Built on a hill in the Peloponnese 42 km southwest of Corinth, with the composition of its land creating one of the most nurturing environments for the growth of vines, Nemea stands tall with its heritage apparent across every nook and crevice of the city.
The wider region of Nemea is the largest wine-growing area in Greece, where the famous homonymous wines are produced, earning international attention and praise. Nemea’s tradition in wine production is as long-standing as the city itself, and the city has been known for its wine since ancient times.
Although wine production is a big part of Nemea’s identity, it’s not all there is to it. As its name suggests, Ancient Nemea was the host city of the ancient Nemean Games in antiquity, while the King Lycurgus.
The region is known for its rich past, which is an integral part of its culture. Here, we suggest the top things to do in Nemea in order to transform your trip into an unforgettable experience.
1. Visit the ruins of the ancient city of Nemea
The ancient site of Nemea with the ancient Stadium, host of the Nemean Games - credits: Greeking.me
The archaeological site of Nemea lies where the ancient city of Nemea used to be, where the Panhellenic Nemean Games were hosted during antiquity due to its unique climate, and where, according to Greek mythology, Hercules exterminated the infamous Nemean lion.
The ancient site of Nemea gives a fascinating insight into the heritage of the region, with the temple of Zeus and the Stadium -in which the Nemean Games were held every two years- being the most significant monuments.
Upon arrival at the site, you cannot miss the temple of Zeus, which is located -much like in most other archaeological sites- right in the middle of the sanctuary.
The Doric-style temple was built in the 4th century B.C. on the ruins of an older archaic temple and is approximately 45 m long and 22 m wide, while the columns are -rather impressively-10 m high.
Furthermore, the Stadium was also built in the 4th century B.C., although probably in the latest years, as part of the sanctuary’s reconstruction, and was home every two years to the Nemean Games in honor of Opheltes, which were later relocated to Argos.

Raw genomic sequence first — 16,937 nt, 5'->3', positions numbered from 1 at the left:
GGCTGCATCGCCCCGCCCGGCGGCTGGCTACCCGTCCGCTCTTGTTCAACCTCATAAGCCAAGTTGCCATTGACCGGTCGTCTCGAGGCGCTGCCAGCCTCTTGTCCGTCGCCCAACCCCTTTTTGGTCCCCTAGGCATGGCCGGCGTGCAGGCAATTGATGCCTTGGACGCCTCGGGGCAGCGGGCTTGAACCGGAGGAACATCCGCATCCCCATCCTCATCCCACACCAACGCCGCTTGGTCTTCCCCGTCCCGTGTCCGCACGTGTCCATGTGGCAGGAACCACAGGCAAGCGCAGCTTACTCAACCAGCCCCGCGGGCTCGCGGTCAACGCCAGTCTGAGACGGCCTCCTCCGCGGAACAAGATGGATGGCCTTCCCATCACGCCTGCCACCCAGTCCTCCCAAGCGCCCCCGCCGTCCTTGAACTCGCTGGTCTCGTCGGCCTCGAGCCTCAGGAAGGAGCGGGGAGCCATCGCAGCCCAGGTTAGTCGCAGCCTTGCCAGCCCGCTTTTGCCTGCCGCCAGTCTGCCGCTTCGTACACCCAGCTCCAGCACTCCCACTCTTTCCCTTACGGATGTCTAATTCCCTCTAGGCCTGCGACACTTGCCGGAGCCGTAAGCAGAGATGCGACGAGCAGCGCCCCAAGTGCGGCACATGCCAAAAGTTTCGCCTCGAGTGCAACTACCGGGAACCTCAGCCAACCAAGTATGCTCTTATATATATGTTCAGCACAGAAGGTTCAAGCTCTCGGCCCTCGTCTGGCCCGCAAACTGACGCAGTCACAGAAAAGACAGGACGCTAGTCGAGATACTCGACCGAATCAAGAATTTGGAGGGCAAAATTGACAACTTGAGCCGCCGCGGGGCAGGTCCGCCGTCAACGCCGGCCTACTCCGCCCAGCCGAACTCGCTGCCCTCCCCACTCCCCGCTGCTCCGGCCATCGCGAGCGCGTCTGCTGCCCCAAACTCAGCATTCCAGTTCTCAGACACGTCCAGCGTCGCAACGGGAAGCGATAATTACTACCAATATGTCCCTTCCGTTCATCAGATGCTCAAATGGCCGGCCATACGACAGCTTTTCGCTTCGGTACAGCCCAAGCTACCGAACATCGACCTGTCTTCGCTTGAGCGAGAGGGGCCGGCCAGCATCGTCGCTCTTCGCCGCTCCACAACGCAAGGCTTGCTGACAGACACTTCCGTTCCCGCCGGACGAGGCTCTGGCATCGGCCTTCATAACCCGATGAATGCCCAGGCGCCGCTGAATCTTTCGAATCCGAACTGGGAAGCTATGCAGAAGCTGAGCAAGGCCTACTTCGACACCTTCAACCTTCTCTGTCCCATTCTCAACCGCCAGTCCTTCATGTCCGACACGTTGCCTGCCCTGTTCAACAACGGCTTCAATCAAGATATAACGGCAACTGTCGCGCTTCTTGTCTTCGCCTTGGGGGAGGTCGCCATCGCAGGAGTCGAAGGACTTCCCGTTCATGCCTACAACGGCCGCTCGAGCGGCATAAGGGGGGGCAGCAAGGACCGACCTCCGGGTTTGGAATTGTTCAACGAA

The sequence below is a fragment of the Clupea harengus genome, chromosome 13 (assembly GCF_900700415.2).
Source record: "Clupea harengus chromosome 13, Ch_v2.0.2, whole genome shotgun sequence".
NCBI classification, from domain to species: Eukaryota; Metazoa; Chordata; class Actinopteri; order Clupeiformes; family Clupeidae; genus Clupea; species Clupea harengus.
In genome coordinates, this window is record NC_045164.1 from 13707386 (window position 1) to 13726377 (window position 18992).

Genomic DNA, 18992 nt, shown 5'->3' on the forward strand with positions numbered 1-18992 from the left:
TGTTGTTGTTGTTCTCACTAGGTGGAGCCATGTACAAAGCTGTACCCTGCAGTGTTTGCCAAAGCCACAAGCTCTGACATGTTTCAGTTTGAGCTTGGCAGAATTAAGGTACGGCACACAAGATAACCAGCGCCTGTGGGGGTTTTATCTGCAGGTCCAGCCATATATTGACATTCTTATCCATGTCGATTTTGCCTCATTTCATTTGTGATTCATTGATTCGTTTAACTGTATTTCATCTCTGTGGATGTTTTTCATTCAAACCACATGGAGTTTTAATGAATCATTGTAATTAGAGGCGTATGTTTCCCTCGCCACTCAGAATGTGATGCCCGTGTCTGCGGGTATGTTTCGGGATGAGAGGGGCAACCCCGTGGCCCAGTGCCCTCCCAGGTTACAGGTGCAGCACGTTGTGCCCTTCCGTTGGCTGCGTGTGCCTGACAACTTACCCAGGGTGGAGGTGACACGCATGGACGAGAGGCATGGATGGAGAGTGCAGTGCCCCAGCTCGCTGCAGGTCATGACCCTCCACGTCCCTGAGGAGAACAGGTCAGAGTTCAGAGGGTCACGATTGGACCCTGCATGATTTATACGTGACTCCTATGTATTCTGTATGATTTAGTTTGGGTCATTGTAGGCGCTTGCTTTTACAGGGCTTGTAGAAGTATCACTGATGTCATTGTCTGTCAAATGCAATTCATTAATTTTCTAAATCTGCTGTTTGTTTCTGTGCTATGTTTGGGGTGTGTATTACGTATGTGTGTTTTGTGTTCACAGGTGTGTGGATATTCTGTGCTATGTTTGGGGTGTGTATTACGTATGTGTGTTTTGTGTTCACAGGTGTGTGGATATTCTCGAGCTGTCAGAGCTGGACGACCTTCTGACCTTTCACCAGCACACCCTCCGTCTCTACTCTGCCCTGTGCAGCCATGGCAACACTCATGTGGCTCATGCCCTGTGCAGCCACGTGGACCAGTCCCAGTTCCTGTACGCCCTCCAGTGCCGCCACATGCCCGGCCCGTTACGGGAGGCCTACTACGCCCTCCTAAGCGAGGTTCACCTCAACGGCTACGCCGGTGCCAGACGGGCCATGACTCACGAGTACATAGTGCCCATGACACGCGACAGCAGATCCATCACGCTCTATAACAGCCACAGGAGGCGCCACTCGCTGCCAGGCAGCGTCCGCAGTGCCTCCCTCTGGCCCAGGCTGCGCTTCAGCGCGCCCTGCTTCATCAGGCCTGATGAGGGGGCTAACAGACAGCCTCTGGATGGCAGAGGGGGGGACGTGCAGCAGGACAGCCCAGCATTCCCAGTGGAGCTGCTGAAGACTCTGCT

The judges of the games were clothed in black robes, while the winners of the Nemean Games were crowned with a wreath of wild celery leaves. It is worth noting that the wild celery leaves were imported from the town of Argos.
What's more, the Society for the Revival of the Nemean Games has established the Nemea Foundation, a non-profit organization dedicated to having the Nemean Games become re-erected.
The Stadium, which could host up to 40.000 people, is built on an advantageous point of the city overlooking the valley and offering its visitors a wondrous view. Rewarding as it is impressive, the visit to the archaeological site of Nemea is a must in order for you to appreciate the significance of Nemea’s past.
2. Try the -many- local wineries
Local winery in Nemea - credits: Greeking.me
Wine is one of the key elements of Nemea’s culture and tradition, offering the best excuse for you to indulge in its rich flavor; it would be nothing short of a sin to travel to Nemea and not try its delicious local wine varieties. To educate yourself on the wines Nemea produces, you can visit the -many- local wineries Nemea possesses.
‘Bairakratis’ winery is one of the most popular wineries in the region, founded in 2005 and housed in a contemporary building at the entrance of Nemea, close to the famous vineyards of Agiorgitiko.
Combining knowledge with experience and technology, ‘Bairaktaris’ has been devoted to producing high-quality wines from the first day of its establishment.
‘Palivou Estate’ winery is another excellent choice for your wine-tasting quest. Established in 1995 in the region of Ancient Nemea, a region that is best known for the production of its Name of Origin Agioritiko wine and 3,500-year-old heritage, Palivou Estate is one of the two largest vineyards in Nemea.
With more than 1000km of land planted with the varieties of Agiorgitiko, Rodites, Malagousia, Chardonnay, Merlot, Cabernet Sauvignon, and Syrah, it satisfies all tastes and preferences!
The Gofa winery has passed the art of wine-making down to generations following its initial establishment in 1959, enhancing its traditional methods with the help of modern technology. Last but not least, ‘Lafazanis’ carries more than 70 years of experience in wine-making.
With the triptych of ‘consistency, respect, and honesty’ being the company’s guidelines in regard to its wine production, the winery offers mouthwatering varieties of wine produced with care and devotion to this ancient art.
Keep in mind that an annual 3-day wine festival in Nemea is held at the end of August or the beginning of September, so If you’re in the region around that time, make sure to take full advantage of it!
3. Delve into Nemea's heritage